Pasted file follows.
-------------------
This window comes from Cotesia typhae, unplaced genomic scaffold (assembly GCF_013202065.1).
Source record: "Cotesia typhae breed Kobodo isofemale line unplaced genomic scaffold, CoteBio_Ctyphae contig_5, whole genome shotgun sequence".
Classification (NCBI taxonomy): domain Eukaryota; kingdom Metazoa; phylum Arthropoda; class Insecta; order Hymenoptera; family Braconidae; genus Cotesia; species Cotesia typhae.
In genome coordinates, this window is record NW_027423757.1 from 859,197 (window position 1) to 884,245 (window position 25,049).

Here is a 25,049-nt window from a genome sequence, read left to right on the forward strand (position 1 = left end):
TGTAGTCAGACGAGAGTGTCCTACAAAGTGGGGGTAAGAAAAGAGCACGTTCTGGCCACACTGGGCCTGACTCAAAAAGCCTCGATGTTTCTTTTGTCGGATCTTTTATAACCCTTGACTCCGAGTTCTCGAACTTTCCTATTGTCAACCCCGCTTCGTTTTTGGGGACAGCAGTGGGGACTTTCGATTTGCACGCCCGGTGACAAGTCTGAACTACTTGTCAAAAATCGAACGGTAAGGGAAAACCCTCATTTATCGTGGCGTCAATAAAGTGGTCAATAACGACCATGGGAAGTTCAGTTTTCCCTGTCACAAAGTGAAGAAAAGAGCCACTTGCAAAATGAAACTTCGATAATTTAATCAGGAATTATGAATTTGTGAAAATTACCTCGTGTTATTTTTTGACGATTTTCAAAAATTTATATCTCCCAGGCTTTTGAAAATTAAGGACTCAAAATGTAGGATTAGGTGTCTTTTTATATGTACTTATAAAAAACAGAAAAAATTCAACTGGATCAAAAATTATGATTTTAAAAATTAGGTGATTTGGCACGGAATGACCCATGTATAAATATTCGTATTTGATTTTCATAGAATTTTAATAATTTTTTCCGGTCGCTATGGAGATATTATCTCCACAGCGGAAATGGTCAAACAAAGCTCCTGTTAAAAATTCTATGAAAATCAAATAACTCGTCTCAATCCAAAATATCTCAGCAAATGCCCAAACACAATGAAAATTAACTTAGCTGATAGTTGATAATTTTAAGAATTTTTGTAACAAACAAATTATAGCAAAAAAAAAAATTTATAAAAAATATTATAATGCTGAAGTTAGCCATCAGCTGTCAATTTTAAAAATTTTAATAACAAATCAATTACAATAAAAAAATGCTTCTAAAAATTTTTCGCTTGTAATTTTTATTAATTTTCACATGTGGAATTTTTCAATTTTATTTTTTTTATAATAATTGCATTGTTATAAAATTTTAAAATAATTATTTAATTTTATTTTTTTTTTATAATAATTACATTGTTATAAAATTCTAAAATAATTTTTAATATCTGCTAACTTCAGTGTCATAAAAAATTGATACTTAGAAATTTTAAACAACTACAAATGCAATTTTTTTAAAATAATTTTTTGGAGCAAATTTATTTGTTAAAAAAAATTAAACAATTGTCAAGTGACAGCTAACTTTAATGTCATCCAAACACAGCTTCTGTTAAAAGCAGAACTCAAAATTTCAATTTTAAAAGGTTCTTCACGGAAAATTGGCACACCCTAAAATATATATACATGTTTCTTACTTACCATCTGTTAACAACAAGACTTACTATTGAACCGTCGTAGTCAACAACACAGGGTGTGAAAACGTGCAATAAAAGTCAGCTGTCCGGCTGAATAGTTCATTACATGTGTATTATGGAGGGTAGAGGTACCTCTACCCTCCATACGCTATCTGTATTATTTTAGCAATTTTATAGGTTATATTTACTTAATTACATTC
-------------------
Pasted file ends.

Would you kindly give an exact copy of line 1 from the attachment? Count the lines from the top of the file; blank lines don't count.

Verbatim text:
This window comes from Cotesia typhae, unplaced genomic scaffold (assembly GCF_013202065.1).